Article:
We study the paths over time that individuals follow in the labor market, as revealed in the monthly Current Population Survey. Some people face much higher flow values from work than in a non-market activity; if they lose a job, they find another soon. Others have close to equal flow values and tend to circle through jobs, search, and non-market activities. And yet others have flow values for non-market activities that are higher than those in the market, and do not work. We develop a model that identifies and quantifies heterogeneity in dynamic individual behavior. Our model provides a bridge between research on monthly transition rates in the tradition of Blanchard and Diamond (1990) and research on economic dynamics in the tradition of Mortensen and Pissarides (1994). Our estimates discern 5 distinct types. Most unemployment comes from just two of those types. Low employment types frequently circle among unemployment, short-term jobs, and being out of the labor market. Short-term jobs play a role in the job-finding process related to the role of unemployment. These are stop-gap jobs for high-employment types and a part of circling for low-employment types. Because of their high job-finding rates, and despite their low flow values of non-work relative to work, the volatility of the future lifetime value that high-employment types derive from work and non-work is lower than for low-employment types.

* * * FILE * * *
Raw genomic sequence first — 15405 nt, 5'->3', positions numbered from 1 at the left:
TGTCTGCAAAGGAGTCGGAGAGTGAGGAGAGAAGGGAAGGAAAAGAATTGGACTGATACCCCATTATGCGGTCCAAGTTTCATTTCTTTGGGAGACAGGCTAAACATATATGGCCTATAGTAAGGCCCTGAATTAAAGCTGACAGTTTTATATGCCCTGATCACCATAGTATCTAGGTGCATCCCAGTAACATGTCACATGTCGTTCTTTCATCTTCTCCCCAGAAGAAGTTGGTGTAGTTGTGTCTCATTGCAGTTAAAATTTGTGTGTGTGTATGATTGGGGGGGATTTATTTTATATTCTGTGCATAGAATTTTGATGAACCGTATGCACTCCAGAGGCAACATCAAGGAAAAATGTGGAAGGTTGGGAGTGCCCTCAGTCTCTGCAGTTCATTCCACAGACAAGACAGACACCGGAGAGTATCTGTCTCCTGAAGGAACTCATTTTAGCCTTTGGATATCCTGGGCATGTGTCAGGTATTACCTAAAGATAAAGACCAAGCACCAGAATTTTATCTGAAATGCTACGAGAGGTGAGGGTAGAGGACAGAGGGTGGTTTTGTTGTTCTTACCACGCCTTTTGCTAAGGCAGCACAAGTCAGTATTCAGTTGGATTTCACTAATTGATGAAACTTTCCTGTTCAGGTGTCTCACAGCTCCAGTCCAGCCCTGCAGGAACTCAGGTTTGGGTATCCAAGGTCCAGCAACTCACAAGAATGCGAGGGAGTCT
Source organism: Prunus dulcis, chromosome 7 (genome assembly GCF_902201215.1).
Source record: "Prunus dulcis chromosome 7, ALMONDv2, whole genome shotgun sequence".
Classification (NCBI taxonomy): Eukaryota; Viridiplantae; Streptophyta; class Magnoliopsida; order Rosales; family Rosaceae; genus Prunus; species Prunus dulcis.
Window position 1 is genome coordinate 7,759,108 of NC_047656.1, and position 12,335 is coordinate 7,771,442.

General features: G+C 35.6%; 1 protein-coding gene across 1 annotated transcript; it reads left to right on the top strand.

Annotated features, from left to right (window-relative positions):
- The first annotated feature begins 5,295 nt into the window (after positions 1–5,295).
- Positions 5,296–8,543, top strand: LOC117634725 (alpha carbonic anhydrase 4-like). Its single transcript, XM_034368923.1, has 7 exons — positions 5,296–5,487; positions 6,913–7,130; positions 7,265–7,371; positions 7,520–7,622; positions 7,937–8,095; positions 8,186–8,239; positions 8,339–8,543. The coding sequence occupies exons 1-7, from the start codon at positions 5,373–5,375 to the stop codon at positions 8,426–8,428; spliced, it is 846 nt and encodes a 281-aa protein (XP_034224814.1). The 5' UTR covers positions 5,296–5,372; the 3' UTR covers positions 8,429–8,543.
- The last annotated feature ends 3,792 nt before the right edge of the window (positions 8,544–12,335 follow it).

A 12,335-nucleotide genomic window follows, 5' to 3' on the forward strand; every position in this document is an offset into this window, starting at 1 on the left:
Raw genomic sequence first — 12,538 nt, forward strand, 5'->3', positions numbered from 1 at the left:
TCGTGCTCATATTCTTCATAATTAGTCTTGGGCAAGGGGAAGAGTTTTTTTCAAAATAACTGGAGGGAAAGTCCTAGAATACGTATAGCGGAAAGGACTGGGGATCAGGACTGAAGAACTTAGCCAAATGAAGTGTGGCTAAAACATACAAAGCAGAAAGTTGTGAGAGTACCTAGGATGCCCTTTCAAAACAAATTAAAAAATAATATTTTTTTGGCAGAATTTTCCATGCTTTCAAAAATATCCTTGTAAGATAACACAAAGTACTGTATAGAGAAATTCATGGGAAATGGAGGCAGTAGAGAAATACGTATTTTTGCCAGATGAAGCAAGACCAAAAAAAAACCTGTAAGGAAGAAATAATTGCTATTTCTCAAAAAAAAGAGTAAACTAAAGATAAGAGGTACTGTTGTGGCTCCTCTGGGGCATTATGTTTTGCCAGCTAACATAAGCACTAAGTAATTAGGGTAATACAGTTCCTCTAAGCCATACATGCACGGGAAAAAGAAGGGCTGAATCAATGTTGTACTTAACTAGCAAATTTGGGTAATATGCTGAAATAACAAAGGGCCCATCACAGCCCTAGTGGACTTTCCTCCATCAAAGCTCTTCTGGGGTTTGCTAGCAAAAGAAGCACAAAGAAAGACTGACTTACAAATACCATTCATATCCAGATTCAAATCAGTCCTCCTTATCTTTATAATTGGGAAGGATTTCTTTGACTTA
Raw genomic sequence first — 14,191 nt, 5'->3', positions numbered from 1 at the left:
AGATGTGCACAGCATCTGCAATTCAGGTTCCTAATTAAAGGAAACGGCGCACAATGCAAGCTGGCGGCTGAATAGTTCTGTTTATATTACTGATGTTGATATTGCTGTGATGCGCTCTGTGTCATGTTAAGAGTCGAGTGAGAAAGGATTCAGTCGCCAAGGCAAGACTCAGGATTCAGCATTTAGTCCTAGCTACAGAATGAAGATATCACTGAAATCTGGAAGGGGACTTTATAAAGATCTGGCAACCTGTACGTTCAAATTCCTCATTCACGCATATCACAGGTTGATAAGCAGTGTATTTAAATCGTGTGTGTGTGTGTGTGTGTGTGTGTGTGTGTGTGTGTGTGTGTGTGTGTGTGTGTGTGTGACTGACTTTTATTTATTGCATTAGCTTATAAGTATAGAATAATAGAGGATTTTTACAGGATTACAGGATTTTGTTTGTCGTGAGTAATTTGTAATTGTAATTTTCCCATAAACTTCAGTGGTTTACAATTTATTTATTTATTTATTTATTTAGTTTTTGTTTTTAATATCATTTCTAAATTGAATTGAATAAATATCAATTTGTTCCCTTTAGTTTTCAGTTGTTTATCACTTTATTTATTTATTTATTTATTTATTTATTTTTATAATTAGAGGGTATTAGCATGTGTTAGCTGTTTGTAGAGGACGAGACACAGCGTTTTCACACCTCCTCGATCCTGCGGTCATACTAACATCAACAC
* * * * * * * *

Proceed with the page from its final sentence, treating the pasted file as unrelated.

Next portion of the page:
Kudlyak, Marianna, and Robert E. Hall. 2019. “Job-Finding and Job-Losing: A Comprehensive Model of Heterogeneous Individual Labor-Market Dynamics,” Federal Reserve Bank of San Francisco Working Paper 2019-05. Available at https://doi.org/10.24148/wp2019-05